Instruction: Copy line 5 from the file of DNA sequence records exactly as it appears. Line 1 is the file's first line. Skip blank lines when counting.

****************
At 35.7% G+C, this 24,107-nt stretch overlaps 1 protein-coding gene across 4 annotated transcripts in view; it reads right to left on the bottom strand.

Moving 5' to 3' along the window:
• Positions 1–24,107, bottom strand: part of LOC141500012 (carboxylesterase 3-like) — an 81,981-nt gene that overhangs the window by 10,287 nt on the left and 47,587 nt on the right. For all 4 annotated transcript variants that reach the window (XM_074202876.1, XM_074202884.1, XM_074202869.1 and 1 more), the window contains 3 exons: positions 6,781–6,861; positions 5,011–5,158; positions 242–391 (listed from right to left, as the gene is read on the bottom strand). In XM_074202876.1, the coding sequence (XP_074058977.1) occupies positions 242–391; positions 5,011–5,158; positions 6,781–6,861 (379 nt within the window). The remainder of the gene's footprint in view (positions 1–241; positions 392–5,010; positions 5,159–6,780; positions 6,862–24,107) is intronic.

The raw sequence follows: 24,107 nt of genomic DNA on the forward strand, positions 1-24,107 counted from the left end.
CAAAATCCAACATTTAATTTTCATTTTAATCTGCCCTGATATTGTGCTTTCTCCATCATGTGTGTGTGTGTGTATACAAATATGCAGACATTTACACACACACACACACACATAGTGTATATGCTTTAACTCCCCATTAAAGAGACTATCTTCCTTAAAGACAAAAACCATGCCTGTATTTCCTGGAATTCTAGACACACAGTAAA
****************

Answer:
CAAAATCCAACATTTAATTTTCATTTTAATCTGCCCTGATATTGTGCTTTCTCCATCATGTGTGTGTGTGTGTATACAAATATGCAGACATTTACACACACACACACACACATAGTGTATATGCTTTAACTCCCCATTAAAGAGACTATCTTCCTTAAAGACAAAAACCATGCCTGTATTTCCTGGAATTCTAGACACACAGTAAA